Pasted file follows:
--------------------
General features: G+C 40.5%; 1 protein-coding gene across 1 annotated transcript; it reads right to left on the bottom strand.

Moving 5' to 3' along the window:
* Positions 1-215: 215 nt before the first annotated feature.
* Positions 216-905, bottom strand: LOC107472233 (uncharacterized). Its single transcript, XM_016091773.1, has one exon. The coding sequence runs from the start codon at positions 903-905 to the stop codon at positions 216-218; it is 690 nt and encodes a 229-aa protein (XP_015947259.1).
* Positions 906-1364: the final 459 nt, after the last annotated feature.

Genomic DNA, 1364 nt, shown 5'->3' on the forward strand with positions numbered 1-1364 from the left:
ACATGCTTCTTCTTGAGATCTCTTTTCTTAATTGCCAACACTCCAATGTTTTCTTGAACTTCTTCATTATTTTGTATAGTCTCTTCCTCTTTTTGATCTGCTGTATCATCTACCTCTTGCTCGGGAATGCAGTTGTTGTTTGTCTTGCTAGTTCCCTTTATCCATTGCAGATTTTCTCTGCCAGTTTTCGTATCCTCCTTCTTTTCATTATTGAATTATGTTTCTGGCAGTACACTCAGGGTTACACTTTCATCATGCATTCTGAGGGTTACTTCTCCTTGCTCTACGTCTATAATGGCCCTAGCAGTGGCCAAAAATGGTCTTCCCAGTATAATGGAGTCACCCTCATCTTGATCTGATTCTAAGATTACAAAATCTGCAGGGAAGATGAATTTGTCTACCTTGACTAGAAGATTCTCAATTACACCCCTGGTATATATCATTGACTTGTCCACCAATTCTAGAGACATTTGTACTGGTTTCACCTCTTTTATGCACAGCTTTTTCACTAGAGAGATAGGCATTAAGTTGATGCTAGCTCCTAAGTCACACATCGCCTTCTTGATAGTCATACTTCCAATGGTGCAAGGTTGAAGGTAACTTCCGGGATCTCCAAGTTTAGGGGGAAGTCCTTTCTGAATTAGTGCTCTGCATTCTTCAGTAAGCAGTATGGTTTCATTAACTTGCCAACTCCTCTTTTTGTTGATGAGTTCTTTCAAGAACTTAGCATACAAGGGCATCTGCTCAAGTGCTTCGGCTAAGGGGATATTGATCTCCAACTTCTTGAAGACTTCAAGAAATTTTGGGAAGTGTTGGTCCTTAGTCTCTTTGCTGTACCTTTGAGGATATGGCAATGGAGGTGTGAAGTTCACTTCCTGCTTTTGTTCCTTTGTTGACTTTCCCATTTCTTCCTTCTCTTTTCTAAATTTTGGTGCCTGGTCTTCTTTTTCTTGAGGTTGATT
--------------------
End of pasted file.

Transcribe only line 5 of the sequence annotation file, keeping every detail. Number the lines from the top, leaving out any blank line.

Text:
* Positions 906-1364: the final 459 nt, after the last annotated feature.